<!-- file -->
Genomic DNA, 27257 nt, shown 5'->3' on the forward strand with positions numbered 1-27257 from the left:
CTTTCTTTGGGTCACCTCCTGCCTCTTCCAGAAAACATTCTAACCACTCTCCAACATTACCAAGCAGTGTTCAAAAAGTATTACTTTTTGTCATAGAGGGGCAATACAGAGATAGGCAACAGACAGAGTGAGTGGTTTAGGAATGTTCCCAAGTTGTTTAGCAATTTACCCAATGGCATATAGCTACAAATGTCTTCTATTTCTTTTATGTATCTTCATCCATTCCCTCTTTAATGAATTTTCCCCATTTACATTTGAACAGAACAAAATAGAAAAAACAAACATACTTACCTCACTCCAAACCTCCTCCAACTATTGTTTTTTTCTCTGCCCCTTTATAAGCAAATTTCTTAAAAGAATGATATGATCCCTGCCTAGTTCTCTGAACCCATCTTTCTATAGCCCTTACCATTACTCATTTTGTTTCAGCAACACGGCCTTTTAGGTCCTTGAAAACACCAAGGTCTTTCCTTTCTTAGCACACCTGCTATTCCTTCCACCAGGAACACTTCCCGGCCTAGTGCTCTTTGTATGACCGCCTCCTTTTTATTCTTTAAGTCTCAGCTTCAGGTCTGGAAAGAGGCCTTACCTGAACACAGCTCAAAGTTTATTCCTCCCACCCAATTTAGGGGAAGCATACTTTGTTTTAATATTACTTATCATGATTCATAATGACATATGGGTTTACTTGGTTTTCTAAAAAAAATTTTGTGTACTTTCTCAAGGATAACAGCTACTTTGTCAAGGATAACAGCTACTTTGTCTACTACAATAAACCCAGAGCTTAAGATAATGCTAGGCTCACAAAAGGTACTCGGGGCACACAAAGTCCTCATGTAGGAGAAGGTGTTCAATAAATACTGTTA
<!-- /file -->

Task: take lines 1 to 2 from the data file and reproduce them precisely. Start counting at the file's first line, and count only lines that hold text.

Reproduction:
Genomic DNA, 27257 nt, shown 5'->3' on the forward strand with positions numbered 1-27257 from the left:
CTTTCTTTGGGTCACCTCCTGCCTCTTCCAGAAAACATTCTAACCACTCTCCAACATTACCAAGCAGTGTTCAAAAAGTATTACTTTTTGTCATAGAGGGGCAATACAGAGATAGGCAACAGACAGAGTGAGTGGTTTAGGAATGTTCCCAAGTTGTTTAGCAATTTACCCAATGGCATATAGCTACAAATGTCTTCTATTTCTTTTATGTATCTTCATCCATTCCCTCTTTAATGAATTTTCCCCATTTACATTTGAACAGAACAAAATAGAAAAAACAAACATACTTACCTCACTCCAAACCTCCTCCAACTATTGTTTTTTTCTCTGCCCCTTTATAAGCAAATTTCTTAAAAGAATGATATGATCCCTGCCTAGTTCTCTGAACCCATCTTTCTATAGCCCTTACCATTACTCATTTTGTTTCAGCAACACGGCCTTTTAGGTCCTTGAAAACACCAAGGTCTTTCCTTTCTTAGCACACCTGCTATTCCTTCCACCAGGAACACTTCCCGGCCTAGTGCTCTTTGTATGACCGCCTCCTTTTTATTCTTTAAGTCTCAGCTTCAGGTCTGGAAAGAGGCCTTACCTGAACACAGCTCAAAGTTTATTCCTCCCACCCAATTTAGGGGAAGCATACTTTGTTTTAATATTACTTATCATGATTCATAATGACATATGGGTTTACTTGGTTTTCTAAAAAAAATTTTGTGTACTTTCTCAAGGATAACAGCTACTTTGTCAAGGATAACAGCTACTTTGTCTACTACAATAAACCCAGAGCTTAAGATAATGCTAGGCTCACAAAAGGTACTCGGGGCACACAAAGTCCTCATGTAGGAGAAGGTGTTCAATAAATACTGTTA